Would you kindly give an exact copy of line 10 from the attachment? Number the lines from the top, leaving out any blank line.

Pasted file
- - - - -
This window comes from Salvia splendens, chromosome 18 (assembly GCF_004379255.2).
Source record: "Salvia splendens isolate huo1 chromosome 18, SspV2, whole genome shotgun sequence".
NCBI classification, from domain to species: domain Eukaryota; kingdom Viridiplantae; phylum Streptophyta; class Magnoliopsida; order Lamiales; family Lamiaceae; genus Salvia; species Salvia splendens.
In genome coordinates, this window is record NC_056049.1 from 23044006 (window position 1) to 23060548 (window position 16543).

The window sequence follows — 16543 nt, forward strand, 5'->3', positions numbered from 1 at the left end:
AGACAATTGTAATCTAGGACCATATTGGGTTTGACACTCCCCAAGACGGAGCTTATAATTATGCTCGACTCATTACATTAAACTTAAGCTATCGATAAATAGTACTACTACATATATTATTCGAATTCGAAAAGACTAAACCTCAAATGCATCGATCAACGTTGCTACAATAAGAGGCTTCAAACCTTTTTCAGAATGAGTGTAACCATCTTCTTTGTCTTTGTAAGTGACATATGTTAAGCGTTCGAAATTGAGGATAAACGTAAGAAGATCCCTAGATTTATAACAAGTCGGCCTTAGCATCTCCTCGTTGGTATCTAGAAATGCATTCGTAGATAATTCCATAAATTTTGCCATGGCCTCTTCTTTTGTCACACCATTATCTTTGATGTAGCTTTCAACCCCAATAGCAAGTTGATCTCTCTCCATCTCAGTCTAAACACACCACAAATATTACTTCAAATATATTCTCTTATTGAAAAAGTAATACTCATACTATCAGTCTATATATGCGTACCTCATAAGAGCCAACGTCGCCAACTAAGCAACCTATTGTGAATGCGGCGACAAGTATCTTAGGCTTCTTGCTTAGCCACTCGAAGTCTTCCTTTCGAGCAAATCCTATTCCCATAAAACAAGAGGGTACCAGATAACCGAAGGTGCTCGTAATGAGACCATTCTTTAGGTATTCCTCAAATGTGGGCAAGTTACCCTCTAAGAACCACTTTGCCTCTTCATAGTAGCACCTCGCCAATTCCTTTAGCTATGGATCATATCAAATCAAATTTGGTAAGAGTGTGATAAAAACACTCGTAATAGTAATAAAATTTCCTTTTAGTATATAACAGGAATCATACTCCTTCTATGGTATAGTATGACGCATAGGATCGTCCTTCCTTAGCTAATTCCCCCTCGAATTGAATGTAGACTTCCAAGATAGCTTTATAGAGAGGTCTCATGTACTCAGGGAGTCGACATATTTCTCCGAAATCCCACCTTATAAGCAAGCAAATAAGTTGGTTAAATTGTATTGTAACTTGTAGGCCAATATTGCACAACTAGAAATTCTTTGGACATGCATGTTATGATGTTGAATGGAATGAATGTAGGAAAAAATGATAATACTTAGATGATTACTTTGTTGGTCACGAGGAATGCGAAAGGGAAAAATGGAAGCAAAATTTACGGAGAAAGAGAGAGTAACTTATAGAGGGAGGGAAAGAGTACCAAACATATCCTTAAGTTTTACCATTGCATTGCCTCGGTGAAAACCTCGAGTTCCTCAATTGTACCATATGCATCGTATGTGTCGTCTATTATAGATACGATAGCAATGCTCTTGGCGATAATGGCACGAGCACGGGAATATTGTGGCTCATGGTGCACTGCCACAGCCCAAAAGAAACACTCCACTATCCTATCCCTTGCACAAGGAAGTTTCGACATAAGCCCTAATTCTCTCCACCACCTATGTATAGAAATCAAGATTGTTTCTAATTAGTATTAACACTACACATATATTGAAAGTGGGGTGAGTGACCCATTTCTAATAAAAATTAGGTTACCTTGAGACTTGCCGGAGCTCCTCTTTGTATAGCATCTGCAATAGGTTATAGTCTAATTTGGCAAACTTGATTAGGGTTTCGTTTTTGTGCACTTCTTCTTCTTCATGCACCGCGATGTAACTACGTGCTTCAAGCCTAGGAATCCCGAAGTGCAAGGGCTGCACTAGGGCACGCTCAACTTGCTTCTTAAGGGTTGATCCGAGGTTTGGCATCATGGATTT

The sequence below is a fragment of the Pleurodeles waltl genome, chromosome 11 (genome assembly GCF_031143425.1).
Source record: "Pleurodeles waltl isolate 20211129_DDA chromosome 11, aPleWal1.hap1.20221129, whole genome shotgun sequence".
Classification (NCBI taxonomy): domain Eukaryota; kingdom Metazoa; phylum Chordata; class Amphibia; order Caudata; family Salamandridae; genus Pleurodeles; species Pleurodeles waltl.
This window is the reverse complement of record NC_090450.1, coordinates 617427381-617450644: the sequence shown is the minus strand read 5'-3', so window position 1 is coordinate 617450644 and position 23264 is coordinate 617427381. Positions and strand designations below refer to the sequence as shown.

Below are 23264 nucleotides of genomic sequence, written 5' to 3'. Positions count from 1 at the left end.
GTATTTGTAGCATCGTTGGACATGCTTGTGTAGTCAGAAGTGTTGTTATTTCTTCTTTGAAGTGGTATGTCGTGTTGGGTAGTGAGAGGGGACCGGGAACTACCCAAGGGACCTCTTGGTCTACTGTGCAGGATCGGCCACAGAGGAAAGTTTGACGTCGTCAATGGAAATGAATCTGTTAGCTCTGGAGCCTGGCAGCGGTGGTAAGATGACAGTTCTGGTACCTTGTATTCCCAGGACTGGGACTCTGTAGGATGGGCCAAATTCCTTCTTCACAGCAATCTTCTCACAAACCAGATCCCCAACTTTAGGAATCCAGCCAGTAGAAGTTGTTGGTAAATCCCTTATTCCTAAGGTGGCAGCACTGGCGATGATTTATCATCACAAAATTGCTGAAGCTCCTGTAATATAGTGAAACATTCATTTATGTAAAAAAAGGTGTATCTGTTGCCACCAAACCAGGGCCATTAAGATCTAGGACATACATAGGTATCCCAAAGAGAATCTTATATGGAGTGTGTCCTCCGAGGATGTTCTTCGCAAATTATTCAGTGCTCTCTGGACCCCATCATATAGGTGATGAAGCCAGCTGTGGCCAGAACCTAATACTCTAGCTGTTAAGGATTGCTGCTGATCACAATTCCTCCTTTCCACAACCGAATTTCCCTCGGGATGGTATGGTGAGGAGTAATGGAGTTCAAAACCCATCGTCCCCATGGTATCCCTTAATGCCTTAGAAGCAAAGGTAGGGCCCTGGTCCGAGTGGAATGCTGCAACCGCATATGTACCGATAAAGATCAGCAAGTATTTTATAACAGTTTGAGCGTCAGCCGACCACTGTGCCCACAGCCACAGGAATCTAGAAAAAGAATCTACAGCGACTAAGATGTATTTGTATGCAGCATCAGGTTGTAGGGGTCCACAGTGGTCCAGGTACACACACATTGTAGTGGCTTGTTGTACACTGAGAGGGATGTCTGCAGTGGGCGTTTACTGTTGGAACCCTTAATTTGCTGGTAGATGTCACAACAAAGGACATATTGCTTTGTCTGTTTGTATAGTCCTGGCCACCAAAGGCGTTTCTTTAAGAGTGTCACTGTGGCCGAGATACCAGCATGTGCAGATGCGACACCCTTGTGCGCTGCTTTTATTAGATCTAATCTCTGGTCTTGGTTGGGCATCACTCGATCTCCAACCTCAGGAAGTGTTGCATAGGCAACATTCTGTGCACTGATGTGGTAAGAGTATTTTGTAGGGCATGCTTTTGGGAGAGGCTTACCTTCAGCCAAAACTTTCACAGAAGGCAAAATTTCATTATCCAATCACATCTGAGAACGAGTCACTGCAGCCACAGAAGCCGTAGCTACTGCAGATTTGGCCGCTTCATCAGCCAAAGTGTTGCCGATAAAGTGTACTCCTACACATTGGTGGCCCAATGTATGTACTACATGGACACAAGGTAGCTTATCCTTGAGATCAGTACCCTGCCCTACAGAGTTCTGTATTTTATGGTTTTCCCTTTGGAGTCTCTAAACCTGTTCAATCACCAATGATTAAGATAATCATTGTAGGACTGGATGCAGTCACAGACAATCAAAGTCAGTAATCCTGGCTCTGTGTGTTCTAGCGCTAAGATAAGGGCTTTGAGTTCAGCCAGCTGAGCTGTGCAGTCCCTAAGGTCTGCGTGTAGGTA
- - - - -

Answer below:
This window is the reverse complement of record NC_090450.1, coordinates 617427381-617450644: the sequence shown is the minus strand read 5'-3', so window position 1 is coordinate 617450644 and position 23264 is coordinate 617427381. Positions and strand designations below refer to the sequence as shown.